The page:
Netflix used to be a company that was an innovator. Its first idea was to offer DVDs as a monthly subscription service with people able to get one or more DVDs at a time with one monthly fee and no late fees. This business model was dismissed by many at first but it caught on with the public. The result was that Netflix's service managed to crush the once mighty brick-and-mortar video and DVD rental store chains; that included Blockbuster, who filed for bankruptcy earlier this year and was later bought by Dish Network.
Later Netflix decided to launch a streaming video service, offering movies and TV shows that could be played nearly instantly from a PC, again for one monthly fee. Other movie download services stuck with the typical one time rental or purchase model for each movie or TV show; think iTunes. Netflix's all-you-can-watch model, however, became popular and as it added more content it started to gain subscribers. It also helped that Netflix expanded the number of devices that could run the streaming service to products like game consoles, smartphones and tablets and others.
Netflix at first added streaming video subscriptions as an extra for its DVD mail order customers. Later, Netflix offered up a streaming only plan that caused its subscriber base to jump to huge numbers, which also caused its stock price to climb higher and higher. By the summer of 2011, it seemed like Netflix could do no wrong.
And then Netflix made The Decision.
That decision, announced in mid-July, was to separate the streaming plans from the DVD mail order subscriptions completely. That meant that customers who wanted both would see a huge increase in its fees. If you want both streaming video service and one DVD at a time per month, you now have to pay $15.98 a month, which is a 60 percent increase from its previous price.
Netflix claimed that it was prepared for backlash from its customers in regards to this sudden price increase but that didn't turn out to be true at all. Netflix customers flooded the company's customer service department with complaints and others turned to the Internet, via message boards, Facebook and Twitter, to express their outrage on this decision. In the end, Netflix admitted on Monday that it lost over 800,000 subscribers as a result of this decision in the third quarter of 2011, much more than what was expected.
Netflix's stock price, which had already taken a huge dip since the summer, took a massive 27 percent jump downward in after hours trading on Monday. Investors clearly saw that Netflix and its management, lead by CEO Reed Hastings, had lost its way.
And yet, in many ways, Netflix still hasn't learned from its mistakes. It continues to defend the move to separate the DVD and streaming plans, saying that the real problem was that they did a poor job in communicating this move to its customers; consumers got the message loud and clear. That message was that prices for many of them would be going up and that a lot of them would have to choose from either the DVD mail order plan or the streaming plan. Some even dumped Netflix completely.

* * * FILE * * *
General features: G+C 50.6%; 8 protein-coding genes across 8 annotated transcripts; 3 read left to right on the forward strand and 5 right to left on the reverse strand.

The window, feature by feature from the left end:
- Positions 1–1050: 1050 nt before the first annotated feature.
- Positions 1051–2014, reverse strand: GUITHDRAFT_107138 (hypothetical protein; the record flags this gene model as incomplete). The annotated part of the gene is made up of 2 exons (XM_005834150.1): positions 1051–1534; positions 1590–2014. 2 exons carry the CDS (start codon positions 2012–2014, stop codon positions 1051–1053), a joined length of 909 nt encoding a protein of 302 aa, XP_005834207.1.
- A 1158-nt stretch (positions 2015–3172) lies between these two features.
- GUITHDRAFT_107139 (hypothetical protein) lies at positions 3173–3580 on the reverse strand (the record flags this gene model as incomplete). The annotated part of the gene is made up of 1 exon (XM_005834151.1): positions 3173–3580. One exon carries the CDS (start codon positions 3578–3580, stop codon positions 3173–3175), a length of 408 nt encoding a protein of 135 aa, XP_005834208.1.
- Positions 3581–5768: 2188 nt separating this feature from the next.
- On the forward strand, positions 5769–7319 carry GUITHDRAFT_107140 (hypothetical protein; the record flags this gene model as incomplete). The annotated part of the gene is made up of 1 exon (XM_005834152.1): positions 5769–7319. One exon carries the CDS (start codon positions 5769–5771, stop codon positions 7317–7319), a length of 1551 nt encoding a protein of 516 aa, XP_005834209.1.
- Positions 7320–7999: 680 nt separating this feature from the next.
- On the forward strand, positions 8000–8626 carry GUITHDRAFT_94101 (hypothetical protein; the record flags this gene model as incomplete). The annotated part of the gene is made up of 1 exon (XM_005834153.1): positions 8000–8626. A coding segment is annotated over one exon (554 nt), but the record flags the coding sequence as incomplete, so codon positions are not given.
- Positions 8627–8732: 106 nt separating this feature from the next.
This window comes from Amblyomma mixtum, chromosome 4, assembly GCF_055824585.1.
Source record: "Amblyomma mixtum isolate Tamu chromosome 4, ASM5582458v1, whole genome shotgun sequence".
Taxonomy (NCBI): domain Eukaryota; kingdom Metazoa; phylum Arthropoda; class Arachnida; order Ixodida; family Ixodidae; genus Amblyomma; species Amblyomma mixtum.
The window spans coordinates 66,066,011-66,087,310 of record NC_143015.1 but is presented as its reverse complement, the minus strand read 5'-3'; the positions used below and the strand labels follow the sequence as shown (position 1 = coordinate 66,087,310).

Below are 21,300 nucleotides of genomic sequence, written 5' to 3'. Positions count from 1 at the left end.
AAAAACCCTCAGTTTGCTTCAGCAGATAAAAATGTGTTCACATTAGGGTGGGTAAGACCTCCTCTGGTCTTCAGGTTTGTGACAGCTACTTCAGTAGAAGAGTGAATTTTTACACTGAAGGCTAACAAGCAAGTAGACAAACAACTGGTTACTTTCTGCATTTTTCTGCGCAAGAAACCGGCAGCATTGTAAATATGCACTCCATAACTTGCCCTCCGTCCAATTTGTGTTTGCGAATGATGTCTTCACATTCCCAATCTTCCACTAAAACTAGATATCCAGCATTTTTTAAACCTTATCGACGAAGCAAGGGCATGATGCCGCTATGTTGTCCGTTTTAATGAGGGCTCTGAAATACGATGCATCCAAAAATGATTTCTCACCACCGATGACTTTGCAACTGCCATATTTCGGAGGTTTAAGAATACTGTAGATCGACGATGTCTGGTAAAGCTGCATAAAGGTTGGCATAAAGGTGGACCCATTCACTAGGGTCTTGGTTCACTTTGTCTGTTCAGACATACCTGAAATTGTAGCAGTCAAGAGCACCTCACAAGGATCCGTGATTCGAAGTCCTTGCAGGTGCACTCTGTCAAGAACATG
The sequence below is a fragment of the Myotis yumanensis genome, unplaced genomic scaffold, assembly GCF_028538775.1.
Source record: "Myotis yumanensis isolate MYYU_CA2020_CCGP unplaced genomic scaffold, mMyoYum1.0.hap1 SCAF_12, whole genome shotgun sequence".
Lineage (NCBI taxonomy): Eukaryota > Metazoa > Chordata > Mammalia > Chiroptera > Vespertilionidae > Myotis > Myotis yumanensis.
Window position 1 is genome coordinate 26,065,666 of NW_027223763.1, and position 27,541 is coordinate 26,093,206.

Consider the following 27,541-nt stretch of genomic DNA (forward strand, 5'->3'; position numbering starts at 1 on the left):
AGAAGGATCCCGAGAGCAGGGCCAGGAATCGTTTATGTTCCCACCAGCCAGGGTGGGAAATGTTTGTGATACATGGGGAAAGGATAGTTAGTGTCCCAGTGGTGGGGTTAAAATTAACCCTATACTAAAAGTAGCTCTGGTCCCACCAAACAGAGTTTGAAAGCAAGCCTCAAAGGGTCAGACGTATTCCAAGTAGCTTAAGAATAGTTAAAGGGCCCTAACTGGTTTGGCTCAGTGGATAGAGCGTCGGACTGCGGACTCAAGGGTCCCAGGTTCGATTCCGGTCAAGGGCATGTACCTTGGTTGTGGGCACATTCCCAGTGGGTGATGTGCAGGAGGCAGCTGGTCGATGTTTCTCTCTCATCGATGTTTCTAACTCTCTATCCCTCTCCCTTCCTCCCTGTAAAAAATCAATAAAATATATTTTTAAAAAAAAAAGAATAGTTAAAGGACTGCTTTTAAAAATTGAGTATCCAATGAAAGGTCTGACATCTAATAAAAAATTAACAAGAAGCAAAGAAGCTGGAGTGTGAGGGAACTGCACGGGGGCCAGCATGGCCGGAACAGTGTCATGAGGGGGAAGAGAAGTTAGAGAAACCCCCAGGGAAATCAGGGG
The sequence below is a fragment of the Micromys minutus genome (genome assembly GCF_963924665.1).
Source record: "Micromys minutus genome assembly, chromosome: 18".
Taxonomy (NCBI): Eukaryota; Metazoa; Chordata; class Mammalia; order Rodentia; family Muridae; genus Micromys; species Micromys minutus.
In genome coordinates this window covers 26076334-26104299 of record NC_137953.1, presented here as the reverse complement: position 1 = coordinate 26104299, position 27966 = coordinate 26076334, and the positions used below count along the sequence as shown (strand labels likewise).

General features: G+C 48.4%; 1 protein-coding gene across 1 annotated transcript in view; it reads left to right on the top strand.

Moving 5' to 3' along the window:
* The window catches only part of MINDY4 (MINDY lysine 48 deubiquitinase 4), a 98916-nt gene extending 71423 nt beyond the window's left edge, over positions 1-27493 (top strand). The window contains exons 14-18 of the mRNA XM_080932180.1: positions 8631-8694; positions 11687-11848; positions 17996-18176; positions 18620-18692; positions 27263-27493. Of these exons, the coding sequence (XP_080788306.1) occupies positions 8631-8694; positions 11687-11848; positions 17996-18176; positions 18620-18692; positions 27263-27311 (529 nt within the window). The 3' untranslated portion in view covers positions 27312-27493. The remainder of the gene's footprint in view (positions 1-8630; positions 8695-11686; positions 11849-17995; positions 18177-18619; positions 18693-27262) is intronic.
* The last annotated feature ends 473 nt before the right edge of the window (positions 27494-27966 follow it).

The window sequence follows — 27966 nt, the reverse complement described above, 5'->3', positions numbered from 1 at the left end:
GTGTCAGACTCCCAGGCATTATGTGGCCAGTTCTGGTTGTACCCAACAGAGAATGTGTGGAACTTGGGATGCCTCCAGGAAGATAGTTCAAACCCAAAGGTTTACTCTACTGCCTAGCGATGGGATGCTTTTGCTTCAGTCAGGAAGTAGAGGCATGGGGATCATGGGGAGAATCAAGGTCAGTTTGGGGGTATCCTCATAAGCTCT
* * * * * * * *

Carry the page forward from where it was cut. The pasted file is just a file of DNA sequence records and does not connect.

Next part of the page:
In its letter to shareholders on Monday, Netflix claims that just 7 percent of their new customers choose to pay $15.98 a month to get both streaming and DVD subscription plans. They seem to realize that those numbers would increase if they lowered their price but added, " ... if we were going to lower prices, we would do it on streaming."
Look, there's no question that in the future, physical media for movies will disappear for the most part and that downloads and cloud-based streaming services will take over. But we are not there yet; not by a long shot. DVDs and Blu-Ray disks are going to be around for a long time. At the very least, those products continue to have features like commentaries, extra behind-the-scenes content and more that Netflix simply cannot provide for their streaming only customers.
Also, there's the issue of content. Netflix has made huge strides in adding new and better content to its streaming service. But the fact is that customers get access to a lot more content from its DVD mail order service. Is it slower to get DVDs from Netflix than with the streaming video service? Sure. But you can still find and watch everything from new releases to obscure documentaries via the DVD business. That's not even mentioning the fact that Netflix can actually lose the rights to stream certain movies and TV shows. Want to watch Babylon 5 via Netflix streaming? You used to be able to, but not anymore. However you can still get DVDs of the show sent to you by Netflix in the mail.
Ultimately, Netflix needs to realize that even though its DVD business may be in decline, a lot of its customers still want to access the vast content that it provides compared to the streaming video side of its business. More importantly, they would rather not have to pay a lot of money to have access to both.
Restoring some kind of lower hybrid plan will have immediate benefits for Netflix. A lot of old customers will come back and it might actually gain some new ones. It goes without saying that Netflix's stock price will begin to recover instead of being in freefall. Finally, and most importantly, it will realize that even though the DVD business will eventually disappear it's still an important part of Netflix's plans and shouldn't just be regulated to the equivalent of the old folks home.
Netflix customers have given its message to the company. They want both streaming and DVD plans at a reasonable hybrid price. Netflix should man up, admit it made a mistake in this area, and give customers what they want. In business, it doesn't get much simpler than that.